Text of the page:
Tuesday, April 11, 2017

Overbook situation

Several disturbing videos posted to social media Sunday show a man being violently dragged off a United Airlines plane out of Chicago after the company overbooked the flight.

Not only United Airlines allowed overbooking, it also allowed overboarding. Is this incident caused by a flawed or poorly designed computer system or a weak SOP ? I guess both.

When designing and developing a computer system, knowing the capacity of an object is crucial. These capacities also referred to other terms such as limit, maximum value or constraints.

The designer of United Airlines ticketing system should know the plane capacity and should not allowed more passengers than it can take. This can be prevented during the booking stage and check-in process.

Their SOP might suggest that the Airlines can accept more bookings but after a cut-off time, unconfirmed or unpaid booking must be automatically closed. Hence, confirming the booking will trigger the counting process of reducing the seat vacancy or increase the seat occupancy. A booking cannot be confirmed once the flight is full.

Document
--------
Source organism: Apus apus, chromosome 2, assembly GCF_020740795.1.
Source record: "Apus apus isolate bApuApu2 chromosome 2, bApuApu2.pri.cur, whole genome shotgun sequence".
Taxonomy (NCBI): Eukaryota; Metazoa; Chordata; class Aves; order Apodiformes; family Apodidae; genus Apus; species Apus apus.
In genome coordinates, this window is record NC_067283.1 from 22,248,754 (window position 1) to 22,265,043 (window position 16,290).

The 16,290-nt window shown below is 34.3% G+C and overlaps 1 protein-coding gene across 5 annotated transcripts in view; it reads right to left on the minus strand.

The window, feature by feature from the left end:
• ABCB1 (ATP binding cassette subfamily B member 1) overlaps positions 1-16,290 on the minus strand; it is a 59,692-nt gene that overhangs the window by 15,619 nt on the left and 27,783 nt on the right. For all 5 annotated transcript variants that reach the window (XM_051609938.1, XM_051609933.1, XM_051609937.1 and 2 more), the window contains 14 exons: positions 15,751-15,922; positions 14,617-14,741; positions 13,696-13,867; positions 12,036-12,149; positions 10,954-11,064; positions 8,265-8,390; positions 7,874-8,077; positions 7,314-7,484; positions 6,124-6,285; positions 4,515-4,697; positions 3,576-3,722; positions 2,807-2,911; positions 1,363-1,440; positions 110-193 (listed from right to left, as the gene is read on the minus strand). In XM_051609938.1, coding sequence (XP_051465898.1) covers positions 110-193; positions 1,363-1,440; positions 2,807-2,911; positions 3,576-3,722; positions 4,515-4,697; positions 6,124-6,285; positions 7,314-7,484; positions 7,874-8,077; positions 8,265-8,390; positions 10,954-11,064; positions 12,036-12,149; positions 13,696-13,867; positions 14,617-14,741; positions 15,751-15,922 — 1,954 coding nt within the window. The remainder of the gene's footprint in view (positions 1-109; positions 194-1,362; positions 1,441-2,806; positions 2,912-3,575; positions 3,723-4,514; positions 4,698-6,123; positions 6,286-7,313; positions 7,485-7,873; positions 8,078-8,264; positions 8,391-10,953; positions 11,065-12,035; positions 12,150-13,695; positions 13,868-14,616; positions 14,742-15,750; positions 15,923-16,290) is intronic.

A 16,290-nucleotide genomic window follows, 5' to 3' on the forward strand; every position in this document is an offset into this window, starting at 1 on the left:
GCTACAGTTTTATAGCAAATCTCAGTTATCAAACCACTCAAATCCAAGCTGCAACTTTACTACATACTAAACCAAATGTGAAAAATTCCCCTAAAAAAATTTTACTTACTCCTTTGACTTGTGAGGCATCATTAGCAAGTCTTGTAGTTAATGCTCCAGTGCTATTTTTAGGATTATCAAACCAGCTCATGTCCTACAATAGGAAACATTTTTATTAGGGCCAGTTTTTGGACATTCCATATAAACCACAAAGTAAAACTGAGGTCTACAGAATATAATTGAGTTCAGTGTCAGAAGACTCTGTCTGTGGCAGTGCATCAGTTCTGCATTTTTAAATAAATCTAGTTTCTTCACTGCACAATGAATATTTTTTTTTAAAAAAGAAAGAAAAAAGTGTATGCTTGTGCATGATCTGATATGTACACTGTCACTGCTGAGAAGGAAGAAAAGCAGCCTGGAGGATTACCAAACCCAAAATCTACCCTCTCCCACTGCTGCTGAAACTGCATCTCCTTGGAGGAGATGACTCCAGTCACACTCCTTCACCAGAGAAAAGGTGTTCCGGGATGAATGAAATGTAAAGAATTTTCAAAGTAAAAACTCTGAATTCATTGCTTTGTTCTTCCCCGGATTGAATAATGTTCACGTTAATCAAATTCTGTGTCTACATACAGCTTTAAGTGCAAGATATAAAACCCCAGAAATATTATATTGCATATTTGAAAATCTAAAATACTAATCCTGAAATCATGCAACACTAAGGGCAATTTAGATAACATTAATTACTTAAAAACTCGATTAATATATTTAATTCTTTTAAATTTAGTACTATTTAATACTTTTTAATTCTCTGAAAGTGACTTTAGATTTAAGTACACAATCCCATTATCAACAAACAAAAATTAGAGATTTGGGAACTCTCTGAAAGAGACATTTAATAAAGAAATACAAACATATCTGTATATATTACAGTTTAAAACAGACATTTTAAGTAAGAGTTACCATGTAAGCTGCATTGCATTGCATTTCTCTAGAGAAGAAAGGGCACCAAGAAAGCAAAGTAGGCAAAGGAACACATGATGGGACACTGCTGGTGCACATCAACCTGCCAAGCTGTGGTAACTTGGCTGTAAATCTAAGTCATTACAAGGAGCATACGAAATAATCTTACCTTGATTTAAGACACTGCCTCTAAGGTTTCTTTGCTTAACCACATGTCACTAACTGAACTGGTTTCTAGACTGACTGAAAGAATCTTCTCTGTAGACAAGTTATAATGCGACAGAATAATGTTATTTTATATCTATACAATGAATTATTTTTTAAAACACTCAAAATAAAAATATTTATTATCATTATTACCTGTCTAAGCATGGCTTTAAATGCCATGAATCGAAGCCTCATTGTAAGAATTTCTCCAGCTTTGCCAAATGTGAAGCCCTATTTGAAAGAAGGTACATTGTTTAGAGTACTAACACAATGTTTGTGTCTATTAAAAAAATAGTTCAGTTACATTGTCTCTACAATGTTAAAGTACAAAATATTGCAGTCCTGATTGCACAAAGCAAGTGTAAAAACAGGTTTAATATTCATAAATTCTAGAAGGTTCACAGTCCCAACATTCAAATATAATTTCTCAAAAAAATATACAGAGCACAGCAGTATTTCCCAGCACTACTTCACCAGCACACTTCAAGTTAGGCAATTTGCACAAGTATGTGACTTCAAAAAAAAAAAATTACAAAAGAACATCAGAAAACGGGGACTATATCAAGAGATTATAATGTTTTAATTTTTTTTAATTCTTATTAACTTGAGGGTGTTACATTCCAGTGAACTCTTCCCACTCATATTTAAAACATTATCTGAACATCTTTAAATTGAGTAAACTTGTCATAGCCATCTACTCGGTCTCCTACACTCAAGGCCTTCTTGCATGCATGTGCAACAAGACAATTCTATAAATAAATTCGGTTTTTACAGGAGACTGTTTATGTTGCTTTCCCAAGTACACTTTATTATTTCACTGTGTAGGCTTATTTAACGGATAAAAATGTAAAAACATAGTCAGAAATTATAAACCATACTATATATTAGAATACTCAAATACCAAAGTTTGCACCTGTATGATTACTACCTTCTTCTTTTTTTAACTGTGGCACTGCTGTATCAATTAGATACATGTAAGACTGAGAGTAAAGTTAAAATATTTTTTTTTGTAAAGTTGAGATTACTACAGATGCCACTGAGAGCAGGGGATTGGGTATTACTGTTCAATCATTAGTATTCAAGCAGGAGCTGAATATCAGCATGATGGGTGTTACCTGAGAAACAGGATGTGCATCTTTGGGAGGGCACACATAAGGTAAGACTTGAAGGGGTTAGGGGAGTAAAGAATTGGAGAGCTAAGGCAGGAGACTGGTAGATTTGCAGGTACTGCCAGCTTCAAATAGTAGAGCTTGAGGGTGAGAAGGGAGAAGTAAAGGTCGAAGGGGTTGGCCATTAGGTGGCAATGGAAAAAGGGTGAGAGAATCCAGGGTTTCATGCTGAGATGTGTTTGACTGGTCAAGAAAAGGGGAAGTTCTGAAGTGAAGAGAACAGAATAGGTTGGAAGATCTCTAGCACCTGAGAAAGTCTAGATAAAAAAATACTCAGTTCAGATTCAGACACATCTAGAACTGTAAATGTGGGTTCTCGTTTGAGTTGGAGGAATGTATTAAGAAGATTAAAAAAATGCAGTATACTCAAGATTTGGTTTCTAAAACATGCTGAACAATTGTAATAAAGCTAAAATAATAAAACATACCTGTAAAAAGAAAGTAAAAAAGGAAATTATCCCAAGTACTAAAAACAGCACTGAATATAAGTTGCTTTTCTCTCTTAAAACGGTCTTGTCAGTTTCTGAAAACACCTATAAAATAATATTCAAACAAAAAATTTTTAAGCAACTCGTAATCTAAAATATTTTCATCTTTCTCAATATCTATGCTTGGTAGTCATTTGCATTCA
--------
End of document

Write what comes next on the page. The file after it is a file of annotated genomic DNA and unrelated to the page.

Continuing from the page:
If that doesn't work, during the check-in process, there can be another counting process. The system should not allowed further check-in once the flight is full.

Michael Del Moro, the CEO of United Airlines emailed to his employees with this message "there are lessons we can learn from this experience". Well, Michael, the first lesson is to overhual your customer service SOP and methodology and then change your Airlines computer system.

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